But what does it mean to “be Danish?”  Ask a Dane on the street and you will likely hear “hygge,” loosely translated as “coziness.”  An inclusive term.  But the success of the DPP has been partially based on an ability to appeal to other symbols and behaviors – the flag, the Danish language, traditional songs and history – that pose boundaries between ethnic Danes and immigrants whose historical roots lie elsewhere.  

These are emotional symbols which, though deep-seated, have until now been absent from the political arena.  According to Jorgensen, “it’s a fact of life that many people feel attracted or attached to their country, their values; from the landscape to the language.  But the Second World War made [political] nationalism impossible.”  The expansion of the European Union has furthermore made national identity and boundaries ever more elusive.  The DPP has been able to voice a nationalist reaction to globalization in a political forum.  Their positions reflect real economic and social interests which demand a place in the Danish dialogue.  
The new Plague over Europe
But the nationalism of the DPP not only builds on the positive symbols of the past, but also stokes fear that difference in Denmark presents a threat.  To compare a system of religious beliefs - Islam - to the triple ideological threat of the 1930’s is no light claim.  And indeed, to Langballe, the sentiment is deeply personal.  His father was a leader of the Danish resistance movement in Randers and actively fought the Germans during World War II.  For him, there is a clear parallel between the resistance during the war and his own present resistance against the totalitarian ideology of Islam.  Langballe deeply believes that Islam and democracy are totally, completely incompatible.  “Islam is a collective, holistic, totalitarian way of thinking, where the religion and the religious norms dictate everything and where there cannot be a distinction between the religious and the political.”  It is a system that for him has no place in Denmark.

To some, this rhetoric itself might be seen as reminiscent of “The Plague over Europe.”  DPP and the other right-wing populist parties in Europe have come under much fire for their statements, and have been labeled racist, fascist, even neo-Nazis.  Though the DPP claims to defend democracy, many wonder how freedom of religion and freedom of speech play into their vision of a democratic society.  Historian Joachim Lund encourages application of the “Jew-test” to DPP propaganda: “Replace the word "Muslim" with "Jew" and see if it looks familiar…” Others point to recent DPP-inspired and pushed for legislation banning the headscarf for judges and refugee policies which seem to deliberately exclude Muslims. This is just one example of how DPP nationalism has become discriminatory.  Can democratic Denmark truly reject an entire religion as “un-Danish”?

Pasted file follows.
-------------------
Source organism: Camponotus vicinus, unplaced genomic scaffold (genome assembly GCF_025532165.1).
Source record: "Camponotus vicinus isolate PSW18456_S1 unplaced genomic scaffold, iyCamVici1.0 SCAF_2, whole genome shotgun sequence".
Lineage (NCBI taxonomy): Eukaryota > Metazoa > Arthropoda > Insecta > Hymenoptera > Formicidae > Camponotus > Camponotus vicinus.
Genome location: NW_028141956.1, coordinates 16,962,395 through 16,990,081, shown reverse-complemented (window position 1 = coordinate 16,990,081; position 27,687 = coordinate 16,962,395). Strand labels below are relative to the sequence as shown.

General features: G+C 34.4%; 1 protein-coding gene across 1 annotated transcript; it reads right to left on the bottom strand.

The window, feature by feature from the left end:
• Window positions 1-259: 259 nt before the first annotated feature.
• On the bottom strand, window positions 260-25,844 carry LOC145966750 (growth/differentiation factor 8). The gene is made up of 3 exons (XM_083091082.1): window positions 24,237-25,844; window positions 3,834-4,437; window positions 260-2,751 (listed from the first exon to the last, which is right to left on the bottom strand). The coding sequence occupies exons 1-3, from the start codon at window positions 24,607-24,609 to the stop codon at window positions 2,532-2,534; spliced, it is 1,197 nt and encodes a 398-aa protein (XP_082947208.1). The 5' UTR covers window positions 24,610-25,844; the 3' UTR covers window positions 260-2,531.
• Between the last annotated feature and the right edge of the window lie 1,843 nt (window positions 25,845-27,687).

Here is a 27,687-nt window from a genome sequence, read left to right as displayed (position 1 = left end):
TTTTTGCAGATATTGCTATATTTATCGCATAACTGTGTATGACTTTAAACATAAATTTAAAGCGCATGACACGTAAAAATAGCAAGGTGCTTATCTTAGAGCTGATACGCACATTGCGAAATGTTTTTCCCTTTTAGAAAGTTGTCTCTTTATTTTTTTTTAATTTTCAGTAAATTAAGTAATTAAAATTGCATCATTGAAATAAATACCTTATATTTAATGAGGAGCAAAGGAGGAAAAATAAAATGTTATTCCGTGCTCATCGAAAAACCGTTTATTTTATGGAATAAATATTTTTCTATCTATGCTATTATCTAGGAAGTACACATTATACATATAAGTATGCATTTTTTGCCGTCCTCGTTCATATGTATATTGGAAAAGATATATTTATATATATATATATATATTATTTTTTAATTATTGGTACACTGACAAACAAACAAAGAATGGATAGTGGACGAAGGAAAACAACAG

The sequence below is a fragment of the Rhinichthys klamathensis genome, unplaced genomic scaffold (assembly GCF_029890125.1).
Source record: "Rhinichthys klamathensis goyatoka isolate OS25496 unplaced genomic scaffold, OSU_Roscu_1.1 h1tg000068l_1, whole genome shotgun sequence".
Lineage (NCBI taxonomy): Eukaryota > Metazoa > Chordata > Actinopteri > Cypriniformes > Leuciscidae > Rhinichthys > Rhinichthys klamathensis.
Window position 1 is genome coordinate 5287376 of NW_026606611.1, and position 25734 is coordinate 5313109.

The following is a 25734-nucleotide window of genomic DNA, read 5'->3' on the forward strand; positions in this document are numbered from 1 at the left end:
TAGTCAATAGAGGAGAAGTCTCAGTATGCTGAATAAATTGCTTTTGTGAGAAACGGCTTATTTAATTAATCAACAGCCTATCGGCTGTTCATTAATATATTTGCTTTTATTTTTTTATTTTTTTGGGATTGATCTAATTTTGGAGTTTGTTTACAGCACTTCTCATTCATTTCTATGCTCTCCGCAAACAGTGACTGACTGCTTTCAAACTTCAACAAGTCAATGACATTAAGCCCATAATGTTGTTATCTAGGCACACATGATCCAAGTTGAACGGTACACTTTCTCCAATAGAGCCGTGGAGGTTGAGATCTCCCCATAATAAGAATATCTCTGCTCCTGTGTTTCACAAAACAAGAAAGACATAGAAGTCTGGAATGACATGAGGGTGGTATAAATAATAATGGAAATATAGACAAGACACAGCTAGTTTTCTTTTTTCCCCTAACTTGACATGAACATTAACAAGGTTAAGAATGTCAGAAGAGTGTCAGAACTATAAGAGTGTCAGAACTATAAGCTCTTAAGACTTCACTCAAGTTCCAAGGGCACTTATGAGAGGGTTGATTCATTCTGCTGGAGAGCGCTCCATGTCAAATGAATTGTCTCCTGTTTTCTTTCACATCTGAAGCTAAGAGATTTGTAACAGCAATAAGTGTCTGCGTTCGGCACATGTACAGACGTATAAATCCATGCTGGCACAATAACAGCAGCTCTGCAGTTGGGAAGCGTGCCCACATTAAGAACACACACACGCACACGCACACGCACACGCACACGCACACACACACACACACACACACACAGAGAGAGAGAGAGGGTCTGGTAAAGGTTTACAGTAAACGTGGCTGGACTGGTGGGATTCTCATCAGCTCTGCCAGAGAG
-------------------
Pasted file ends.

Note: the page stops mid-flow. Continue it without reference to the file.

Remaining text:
Yet Jorgensen reminds us that identifying an outside threat, and appealing to nationalist sentiment against it, has been a successful political tool both now and in the 1930s.  “It’s extremely difficult to define yourself in a vacuum.  It’s much, much easier to define what you’re not.  I think that’s one of the basic rules of politics - you have to define yourself in rejection of something else.”  

At the same time, he also cautions against going too far.  The history of the Holocaust does play a role in the limits of this kind of national self-definition.  There is a huge difference between rejecting a specific ideology and rejecting a specific religious group. 

For their part, the DPP is very conscious about the fine line they walk.  Though their views are seen by some as extreme, they have successfully repelled attempts to paint them as neo-Nazis by expelling members from the party who do harbor those tendencies.  And, as Langballe notes, the DPP has been quick to assert that the party is anti-Islamic, not anti-Muslim.  He says, “It is obvious that Muslims can become a member of the family that we call Denmark.” He points to Naser Khader, a Muslim Member of Parliament, as an example.  It is important to the DPP that they are against Islam as a religion and an ideology, rather than any particular ethnic or religious minority.  

But is there a difference between Islam and Muslims? The distinction sometimes becomes fuzzy.  Indeed, MP Kristian Thulesen Dahl was once quoted as saying that the DPP is “anti-Muslim,” only to be rebuffed later by party leader Pia Kjaerskaard.  And in Langballe’s words, “When I make this separation it is not because in the concrete reality I can separate Muslims from Islam, but it is a pure principal.”  And later, when talking about the threat of radical Islamist leaders influence on immigrants: “There is colossal recruitment potential in these people who have Islam in their blood and soul.”